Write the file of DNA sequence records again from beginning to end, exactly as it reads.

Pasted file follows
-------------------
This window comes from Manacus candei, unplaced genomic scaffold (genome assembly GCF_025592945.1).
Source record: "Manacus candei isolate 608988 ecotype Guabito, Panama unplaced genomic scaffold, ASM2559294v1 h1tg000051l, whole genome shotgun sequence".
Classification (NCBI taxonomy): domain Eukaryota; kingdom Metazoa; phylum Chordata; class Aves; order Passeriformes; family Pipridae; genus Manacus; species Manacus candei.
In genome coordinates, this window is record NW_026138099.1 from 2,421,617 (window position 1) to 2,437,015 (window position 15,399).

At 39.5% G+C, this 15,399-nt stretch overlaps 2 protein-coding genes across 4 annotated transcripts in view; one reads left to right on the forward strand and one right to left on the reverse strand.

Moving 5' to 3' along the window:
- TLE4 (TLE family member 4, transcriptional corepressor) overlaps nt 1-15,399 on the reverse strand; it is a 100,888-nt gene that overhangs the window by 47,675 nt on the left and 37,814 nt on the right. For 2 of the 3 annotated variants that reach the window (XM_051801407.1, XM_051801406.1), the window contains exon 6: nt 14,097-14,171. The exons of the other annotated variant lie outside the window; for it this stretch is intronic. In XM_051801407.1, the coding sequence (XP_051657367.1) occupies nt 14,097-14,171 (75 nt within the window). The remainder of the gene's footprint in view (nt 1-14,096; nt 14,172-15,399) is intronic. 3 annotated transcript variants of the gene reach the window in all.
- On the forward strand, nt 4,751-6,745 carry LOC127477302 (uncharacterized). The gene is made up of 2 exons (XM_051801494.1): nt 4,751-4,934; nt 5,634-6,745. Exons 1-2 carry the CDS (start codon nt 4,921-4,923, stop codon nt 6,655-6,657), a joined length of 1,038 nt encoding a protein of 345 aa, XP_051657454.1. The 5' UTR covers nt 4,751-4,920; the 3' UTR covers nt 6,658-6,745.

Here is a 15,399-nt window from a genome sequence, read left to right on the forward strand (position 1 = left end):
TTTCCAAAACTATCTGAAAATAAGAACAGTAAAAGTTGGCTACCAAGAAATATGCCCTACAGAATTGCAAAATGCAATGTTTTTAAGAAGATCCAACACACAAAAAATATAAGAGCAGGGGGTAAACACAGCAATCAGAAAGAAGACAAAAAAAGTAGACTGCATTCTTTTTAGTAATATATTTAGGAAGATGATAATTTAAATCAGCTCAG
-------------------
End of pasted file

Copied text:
This window comes from Manacus candei, unplaced genomic scaffold (genome assembly GCF_025592945.1).
Source record: "Manacus candei isolate 608988 ecotype Guabito, Panama unplaced genomic scaffold, ASM2559294v1 h1tg000051l, whole genome shotgun sequence".
Classification (NCBI taxonomy): domain Eukaryota; kingdom Metazoa; phylum Chordata; class Aves; order Passeriformes; family Pipridae; genus Manacus; species Manacus candei.
In genome coordinates, this window is record NW_026138099.1 from 2,421,617 (window position 1) to 2,437,015 (window position 15,399).

At 39.5% G+C, this 15,399-nt stretch overlaps 2 protein-coding genes across 4 annotated transcripts in view; one reads left to right on the forward strand and one right to left on the reverse strand.

Moving 5' to 3' along the window:
- TLE4 (TLE family member 4, transcriptional corepressor) overlaps nt 1-15,399 on the reverse strand; it is a 100,888-nt gene that overhangs the window by 47,675 nt on the left and 37,814 nt on the right. For 2 of the 3 annotated variants that reach the window (XM_051801407.1, XM_051801406.1), the window contains exon 6: nt 14,097-14,171. The exons of the other annotated variant lie outside the window; for it this stretch is intronic. In XM_051801407.1, the coding sequence (XP_051657367.1) occupies nt 14,097-14,171 (75 nt within the window). The remainder of the gene's footprint in view (nt 1-14,096; nt 14,172-15,399) is intronic. 3 annotated transcript variants of the gene reach the window in all.
- On the forward strand, nt 4,751-6,745 carry LOC127477302 (uncharacterized). The gene is made up of 2 exons (XM_051801494.1): nt 4,751-4,934; nt 5,634-6,745. Exons 1-2 carry the CDS (start codon nt 4,921-4,923, stop codon nt 6,655-6,657), a joined length of 1,038 nt encoding a protein of 345 aa, XP_051657454.1. The 5' UTR covers nt 4,751-4,920; the 3' UTR covers nt 6,658-6,745.

Here is a 15,399-nt window from a genome sequence, read left to right on the forward strand (position 1 = left end):
TTTCCAAAACTATCTGAAAATAAGAACAGTAAAAGTTGGCTACCAAGAAATATGCCCTACAGAATTGCAAAATGCAATGTTTTTAAGAAGATCCAACACACAAAAAATATAAGAGCAGGGGGTAAACACAGCAATCAGAAAGAAGACAAAAAAAGTAGACTGCATTCTTTTTAGTAATATATTTAGGAAGATGATAATTTAAATCAGCTCAG